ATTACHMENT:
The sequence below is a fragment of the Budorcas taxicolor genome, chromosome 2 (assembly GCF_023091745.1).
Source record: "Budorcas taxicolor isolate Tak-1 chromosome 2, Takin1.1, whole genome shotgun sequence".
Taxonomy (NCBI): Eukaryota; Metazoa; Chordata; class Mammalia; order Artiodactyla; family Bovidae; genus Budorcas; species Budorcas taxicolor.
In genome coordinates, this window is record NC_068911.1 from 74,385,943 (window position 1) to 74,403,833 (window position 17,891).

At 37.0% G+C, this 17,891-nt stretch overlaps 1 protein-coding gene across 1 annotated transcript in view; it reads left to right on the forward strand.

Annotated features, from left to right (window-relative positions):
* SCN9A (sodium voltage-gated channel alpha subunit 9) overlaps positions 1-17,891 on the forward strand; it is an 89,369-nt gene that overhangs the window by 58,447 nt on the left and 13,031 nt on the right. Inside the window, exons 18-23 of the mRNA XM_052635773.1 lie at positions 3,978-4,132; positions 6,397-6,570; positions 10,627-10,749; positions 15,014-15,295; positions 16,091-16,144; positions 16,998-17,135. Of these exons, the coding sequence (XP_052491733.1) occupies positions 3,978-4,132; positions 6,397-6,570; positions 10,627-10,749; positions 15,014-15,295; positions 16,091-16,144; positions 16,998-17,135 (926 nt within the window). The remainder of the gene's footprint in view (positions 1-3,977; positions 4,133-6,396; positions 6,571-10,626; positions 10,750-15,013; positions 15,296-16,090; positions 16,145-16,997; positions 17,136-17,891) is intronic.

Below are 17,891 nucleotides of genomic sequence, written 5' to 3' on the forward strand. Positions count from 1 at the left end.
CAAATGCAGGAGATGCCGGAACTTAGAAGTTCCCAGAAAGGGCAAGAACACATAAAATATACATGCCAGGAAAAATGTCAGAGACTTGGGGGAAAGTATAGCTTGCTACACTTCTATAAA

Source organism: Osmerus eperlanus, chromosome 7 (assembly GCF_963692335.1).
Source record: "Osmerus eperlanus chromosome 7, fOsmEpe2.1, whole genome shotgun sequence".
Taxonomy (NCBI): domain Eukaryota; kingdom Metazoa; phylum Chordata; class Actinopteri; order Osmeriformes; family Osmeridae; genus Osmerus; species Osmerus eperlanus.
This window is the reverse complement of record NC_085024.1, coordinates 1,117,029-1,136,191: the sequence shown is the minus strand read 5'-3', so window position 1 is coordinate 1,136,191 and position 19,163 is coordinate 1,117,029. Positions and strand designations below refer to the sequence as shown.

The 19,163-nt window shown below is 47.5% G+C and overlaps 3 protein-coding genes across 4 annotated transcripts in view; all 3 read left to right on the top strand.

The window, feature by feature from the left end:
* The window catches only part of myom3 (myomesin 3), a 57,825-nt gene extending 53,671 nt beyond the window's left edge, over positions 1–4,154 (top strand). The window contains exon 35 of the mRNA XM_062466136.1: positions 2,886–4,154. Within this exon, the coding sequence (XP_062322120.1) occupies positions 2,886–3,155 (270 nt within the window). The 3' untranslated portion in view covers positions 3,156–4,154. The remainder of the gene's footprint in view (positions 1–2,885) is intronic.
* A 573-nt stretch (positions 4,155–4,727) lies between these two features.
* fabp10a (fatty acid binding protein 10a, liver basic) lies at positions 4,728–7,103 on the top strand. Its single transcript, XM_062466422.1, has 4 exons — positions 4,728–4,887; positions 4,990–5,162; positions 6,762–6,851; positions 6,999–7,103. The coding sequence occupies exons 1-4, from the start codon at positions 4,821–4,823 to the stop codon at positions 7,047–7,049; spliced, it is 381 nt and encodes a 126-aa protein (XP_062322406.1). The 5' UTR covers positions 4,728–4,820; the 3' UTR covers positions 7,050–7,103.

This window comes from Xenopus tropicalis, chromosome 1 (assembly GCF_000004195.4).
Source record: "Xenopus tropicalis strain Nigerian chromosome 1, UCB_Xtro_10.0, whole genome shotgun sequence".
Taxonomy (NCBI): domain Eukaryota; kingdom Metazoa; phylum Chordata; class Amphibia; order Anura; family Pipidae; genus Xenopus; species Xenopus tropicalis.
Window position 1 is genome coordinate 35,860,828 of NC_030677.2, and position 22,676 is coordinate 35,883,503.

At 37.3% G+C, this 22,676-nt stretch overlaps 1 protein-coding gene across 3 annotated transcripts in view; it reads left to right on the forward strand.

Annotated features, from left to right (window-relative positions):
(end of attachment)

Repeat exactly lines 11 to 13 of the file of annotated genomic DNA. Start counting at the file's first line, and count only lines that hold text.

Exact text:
Source record: "Osmerus eperlanus chromosome 7, fOsmEpe2.1, whole genome shotgun sequence".
Taxonomy (NCBI): domain Eukaryota; kingdom Metazoa; phylum Chordata; class Actinopteri; order Osmeriformes; family Osmeridae; genus Osmerus; species Osmerus eperlanus.
This window is the reverse complement of record NC_085024.1, coordinates 1,117,029-1,136,191: the sequence shown is the minus strand read 5'-3', so window position 1 is coordinate 1,136,191 and position 19,163 is coordinate 1,117,029. Positions and strand designations below refer to the sequence as shown.